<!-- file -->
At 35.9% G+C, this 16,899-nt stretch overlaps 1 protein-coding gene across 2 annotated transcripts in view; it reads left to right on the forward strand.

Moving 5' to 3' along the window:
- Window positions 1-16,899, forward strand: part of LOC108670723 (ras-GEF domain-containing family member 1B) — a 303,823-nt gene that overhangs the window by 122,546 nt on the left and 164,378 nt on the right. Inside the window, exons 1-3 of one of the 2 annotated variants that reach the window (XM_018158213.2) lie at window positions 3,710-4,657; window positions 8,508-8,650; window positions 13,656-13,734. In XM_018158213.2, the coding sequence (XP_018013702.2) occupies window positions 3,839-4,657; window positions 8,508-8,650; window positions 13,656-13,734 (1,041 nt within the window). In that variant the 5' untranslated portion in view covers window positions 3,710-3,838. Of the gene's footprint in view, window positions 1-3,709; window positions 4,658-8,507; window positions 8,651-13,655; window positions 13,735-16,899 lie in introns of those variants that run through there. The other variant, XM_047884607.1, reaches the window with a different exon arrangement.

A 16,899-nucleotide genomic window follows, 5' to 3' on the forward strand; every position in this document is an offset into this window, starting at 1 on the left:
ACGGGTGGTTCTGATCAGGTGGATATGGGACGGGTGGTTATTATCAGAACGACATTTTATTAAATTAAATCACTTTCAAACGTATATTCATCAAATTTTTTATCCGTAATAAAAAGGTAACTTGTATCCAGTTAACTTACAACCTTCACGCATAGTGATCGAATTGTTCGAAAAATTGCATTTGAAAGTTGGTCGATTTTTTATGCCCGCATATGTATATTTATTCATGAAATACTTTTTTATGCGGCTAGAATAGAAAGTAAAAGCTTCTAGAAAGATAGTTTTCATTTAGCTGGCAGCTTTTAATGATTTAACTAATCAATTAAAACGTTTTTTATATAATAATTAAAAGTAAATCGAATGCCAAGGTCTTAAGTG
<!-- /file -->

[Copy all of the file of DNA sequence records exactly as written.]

At 35.9% G+C, this 16,899-nt stretch overlaps 1 protein-coding gene across 2 annotated transcripts in view; it reads left to right on the forward strand.

Moving 5' to 3' along the window:
- Window positions 1-16,899, forward strand: part of LOC108670723 (ras-GEF domain-containing family member 1B) — a 303,823-nt gene that overhangs the window by 122,546 nt on the left and 164,378 nt on the right. Inside the window, exons 1-3 of one of the 2 annotated variants that reach the window (XM_018158213.2) lie at window positions 3,710-4,657; window positions 8,508-8,650; window positions 13,656-13,734. In XM_018158213.2, the coding sequence (XP_018013702.2) occupies window positions 3,839-4,657; window positions 8,508-8,650; window positions 13,656-13,734 (1,041 nt within the window). In that variant the 5' untranslated portion in view covers window positions 3,710-3,838. Of the gene's footprint in view, window positions 1-3,709; window positions 4,658-8,507; window positions 8,651-13,655; window positions 13,735-16,899 lie in introns of those variants that run through there. The other variant, XM_047884607.1, reaches the window with a different exon arrangement.

A 16,899-nucleotide genomic window follows, 5' to 3' on the forward strand; every position in this document is an offset into this window, starting at 1 on the left:
ACGGGTGGTTCTGATCAGGTGGATATGGGACGGGTGGTTATTATCAGAACGACATTTTATTAAATTAAATCACTTTCAAACGTATATTCATCAAATTTTTTATCCGTAATAAAAAGGTAACTTGTATCCAGTTAACTTACAACCTTCACGCATAGTGATCGAATTGTTCGAAAAATTGCATTTGAAAGTTGGTCGATTTTTTATGCCCGCATATGTATATTTATTCATGAAATACTTTTTTATGCGGCTAGAATAGAAAGTAAAAGCTTCTAGAAAGATAGTTTTCATTTAGCTGGCAGCTTTTAATGATTTAACTAATCAATTAAAACGTTTTTTATATAATAATTAAAAGTAAATCGAATGCCAAGGTCTTAAGTG